I suspect that if we could get away with monophyodonty, it would have evolved by now, given the awkwardness of chewing while shedding baby teeth. I still remember biting into a crumpet and leaving a tooth embedded in it.

Interestingly elephants, though as diphyodont as any other mammal, don't grow cheek teeth the same way. Theirs grow from the back of the mouth towards the front, instead of growing up from underneath the older teeth, and only one tooth is present in each jaw at a time. With a conveyer-belt mechanism like that, elephants probably could get away with outright polyphyodonty of the molars, if they could actually evolve it. It would certainly lengthen their lifespans -- considering their large size and 2-year gestation period, they probably have it in them to live longer than we do, but as it is they starve to death when they run out of molars, around age 60.



Wandering back to Regrowth itself, does the advantage automatically include healing without scarring? Logically it should, although it is not outright stated in the Basic Set.
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Last edited by Vaevictis Asmadi; 07-13-2010 at 09:51 PM.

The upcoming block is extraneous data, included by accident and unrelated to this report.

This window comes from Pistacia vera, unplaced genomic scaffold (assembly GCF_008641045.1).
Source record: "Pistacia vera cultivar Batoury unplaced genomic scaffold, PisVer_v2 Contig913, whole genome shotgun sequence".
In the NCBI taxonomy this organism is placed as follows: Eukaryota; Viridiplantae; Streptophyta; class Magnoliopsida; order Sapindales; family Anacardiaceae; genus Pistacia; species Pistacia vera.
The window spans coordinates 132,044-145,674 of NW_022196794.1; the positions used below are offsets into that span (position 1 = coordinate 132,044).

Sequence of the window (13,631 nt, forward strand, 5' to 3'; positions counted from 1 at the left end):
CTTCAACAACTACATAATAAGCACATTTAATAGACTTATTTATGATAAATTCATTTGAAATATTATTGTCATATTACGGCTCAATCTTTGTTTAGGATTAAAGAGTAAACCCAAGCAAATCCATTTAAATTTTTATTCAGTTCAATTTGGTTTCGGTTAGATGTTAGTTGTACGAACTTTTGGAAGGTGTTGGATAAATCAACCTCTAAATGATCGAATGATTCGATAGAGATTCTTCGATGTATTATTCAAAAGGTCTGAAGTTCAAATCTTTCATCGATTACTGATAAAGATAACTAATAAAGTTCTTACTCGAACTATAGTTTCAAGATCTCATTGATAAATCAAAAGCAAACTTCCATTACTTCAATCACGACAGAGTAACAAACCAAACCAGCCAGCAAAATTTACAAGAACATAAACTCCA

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Old 07-13-2010, 10:39 PM   #45
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Default Re: Regrowth

Quote:
Originally Posted by Vaevictis Asmadi View Post
Interestingly elephants, though as diphyodont as any other mammal, don't grow cheek teeth the same way. Theirs grow from the back of the mouth towards the front, instead of growing up from underneath the older teeth, and only one tooth is present in each jaw at a time. With a conveyer-belt mechanism like that, elephants probably could get away with outright polyphyodonty of the molars, if they could actually evolve it. It would certainly lengthen their lifespans -- considering their large size and 2-year gestation period, they probably have it in them to live longer than we do, but as it is they starve to death when they run out of molars, around age 60.
What kind of teeth situation do the youngest elephants have, during their feces-eating stage? Could a molarless elder survive that way, if they somehow got the notion to do so?
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Old 07-13-2010, 10:43 PM   #46
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Default Re: Regrowth

Quote:
Originally Posted by Vaevictis Asmadi View Post
Mammalian diphyodonty is definitely an adaptation related to our method of thoroughly chewing food before swallowing it, not a side-effect or byproduct of something else. From what I read today about the mammal-toothed lizard fossil Peneteius aquilonius, replacement of the chewing teeth screws up chewing by leaving gaps that accumulate food instead of processing it, and by causing new, unworn teeth to occlude differently and prevent the occlusion of older, worn teeth.

I suspect that if we could get away with monophyodonty, it would have evolved by now, given the awkwardness of chewing while shedding baby teeth. I still remember biting into a crumpet and leaving a tooth embedded in it.